Instead of answering ACT’s call for the betterment of teachers’ and ESP’s working conditions and respect for the inviolable right to quality education of all Filipinos, Duterte besieged the education sector through his signing of the Executive Order No. 70 in December, 2018, that prompted incessant human rights violations, such as illegal profiling, red-tagging and terrorist-tagging, surveillance, death threats, fabricated charges, and union interference.

These brazen attacks were launched as part of the “Whole-of-Nation Approach” of the government to counterinsurgency. The executive order tapped all state agencies, including DepEd and the Commission on Higher Education (CHED) whose primary mandate is to provide education to all Filipinos, in its crusade against the Philippine Left. Included in this hellish approach is the establishment of the National Task Force to End Local Communist Armed Conflict (NTF-ELCAC), an agency that has done nothing but make unfounded accusations against teacher-unionists and even schools that cater to the marginalized in the Philippines.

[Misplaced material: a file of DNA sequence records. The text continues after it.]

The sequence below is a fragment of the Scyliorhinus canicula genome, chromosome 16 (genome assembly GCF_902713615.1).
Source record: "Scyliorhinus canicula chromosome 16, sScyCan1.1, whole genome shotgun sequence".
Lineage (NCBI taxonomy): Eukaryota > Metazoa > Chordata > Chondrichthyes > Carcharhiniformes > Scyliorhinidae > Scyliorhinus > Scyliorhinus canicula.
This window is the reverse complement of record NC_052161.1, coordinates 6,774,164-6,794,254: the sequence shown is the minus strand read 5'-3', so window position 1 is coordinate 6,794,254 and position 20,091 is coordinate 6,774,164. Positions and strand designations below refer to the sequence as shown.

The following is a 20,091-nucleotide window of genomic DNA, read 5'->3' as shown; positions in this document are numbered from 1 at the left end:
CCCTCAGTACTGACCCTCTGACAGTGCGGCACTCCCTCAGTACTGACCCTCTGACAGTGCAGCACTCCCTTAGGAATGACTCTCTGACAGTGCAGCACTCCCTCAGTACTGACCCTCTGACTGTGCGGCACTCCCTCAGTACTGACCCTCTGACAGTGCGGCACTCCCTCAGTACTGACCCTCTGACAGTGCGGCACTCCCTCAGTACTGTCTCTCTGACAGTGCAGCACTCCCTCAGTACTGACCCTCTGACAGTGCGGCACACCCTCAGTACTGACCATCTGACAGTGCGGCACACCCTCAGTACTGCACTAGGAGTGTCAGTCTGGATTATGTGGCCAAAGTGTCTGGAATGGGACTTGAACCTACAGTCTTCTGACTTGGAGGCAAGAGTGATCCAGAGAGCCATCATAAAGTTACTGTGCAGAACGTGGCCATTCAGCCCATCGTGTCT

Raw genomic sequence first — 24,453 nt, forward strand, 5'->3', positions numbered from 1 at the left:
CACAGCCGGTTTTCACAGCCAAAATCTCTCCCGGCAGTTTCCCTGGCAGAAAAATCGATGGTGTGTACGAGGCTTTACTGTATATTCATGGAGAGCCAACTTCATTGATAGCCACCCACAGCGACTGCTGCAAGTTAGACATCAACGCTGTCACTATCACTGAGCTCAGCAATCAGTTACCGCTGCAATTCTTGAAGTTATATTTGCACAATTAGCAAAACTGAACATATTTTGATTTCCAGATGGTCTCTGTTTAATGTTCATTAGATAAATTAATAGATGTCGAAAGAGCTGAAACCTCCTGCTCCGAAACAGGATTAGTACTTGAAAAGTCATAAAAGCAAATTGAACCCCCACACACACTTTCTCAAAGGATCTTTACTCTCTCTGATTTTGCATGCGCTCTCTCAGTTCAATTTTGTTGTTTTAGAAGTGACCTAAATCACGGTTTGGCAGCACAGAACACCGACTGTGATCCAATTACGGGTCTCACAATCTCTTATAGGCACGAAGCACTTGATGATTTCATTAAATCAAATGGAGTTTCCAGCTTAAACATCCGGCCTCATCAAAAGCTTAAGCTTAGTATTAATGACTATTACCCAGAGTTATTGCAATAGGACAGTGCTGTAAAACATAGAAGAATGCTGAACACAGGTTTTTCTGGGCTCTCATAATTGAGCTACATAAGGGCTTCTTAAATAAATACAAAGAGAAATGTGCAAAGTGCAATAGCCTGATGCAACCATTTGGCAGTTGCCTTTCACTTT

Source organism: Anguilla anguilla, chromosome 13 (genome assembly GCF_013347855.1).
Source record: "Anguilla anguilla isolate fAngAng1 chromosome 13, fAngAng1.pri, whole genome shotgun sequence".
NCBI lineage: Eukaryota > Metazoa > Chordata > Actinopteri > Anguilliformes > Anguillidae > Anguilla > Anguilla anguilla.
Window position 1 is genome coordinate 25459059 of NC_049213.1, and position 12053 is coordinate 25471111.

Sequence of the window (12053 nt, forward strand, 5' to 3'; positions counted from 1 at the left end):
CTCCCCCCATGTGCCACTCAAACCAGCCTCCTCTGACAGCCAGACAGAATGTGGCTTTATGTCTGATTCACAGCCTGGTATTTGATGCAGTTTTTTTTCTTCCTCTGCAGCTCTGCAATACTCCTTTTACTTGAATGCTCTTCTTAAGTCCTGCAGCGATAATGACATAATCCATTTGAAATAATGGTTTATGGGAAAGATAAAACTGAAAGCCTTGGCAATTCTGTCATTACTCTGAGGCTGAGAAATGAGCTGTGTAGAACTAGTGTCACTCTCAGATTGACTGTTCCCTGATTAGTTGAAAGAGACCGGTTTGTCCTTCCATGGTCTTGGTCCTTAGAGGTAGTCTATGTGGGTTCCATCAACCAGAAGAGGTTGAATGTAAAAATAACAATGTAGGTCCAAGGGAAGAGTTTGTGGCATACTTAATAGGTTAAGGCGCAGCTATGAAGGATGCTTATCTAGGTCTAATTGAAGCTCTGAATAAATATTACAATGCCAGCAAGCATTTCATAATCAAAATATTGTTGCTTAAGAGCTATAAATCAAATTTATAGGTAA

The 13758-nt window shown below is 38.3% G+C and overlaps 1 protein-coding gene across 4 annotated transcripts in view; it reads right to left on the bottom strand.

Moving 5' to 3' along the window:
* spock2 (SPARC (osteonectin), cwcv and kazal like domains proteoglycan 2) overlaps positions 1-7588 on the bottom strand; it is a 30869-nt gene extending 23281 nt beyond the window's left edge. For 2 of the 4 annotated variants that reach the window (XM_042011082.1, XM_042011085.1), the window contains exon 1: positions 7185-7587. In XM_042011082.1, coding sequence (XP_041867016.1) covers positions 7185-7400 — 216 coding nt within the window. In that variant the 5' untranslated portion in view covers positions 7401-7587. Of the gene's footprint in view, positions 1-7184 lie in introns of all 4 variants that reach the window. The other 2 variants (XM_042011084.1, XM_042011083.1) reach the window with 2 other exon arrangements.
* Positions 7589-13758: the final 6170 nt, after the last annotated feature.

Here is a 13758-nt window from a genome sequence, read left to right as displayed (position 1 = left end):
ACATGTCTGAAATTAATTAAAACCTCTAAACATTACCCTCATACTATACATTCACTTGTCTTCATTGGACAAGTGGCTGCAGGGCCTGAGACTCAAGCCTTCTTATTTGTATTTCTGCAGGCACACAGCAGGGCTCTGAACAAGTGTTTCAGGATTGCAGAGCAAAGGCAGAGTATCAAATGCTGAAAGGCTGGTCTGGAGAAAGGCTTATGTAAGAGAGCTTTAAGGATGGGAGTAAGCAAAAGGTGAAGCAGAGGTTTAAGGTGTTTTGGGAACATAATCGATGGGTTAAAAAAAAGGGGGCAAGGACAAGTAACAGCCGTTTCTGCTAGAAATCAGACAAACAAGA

When the pandemic hit, the socio-economic conditions of the Philippines went for the worse. The education sector was especially vulnerable to the sudden and unplanned lockdowns that restricted the population’s movement. Many private schools and universities shut down because of an all-time drop in enrollment and the skyrocketing expenses required by online learning and teaching. Hundreds of teachers found themselves jobless as thousands of students were forced to look for schools where they can continue studying.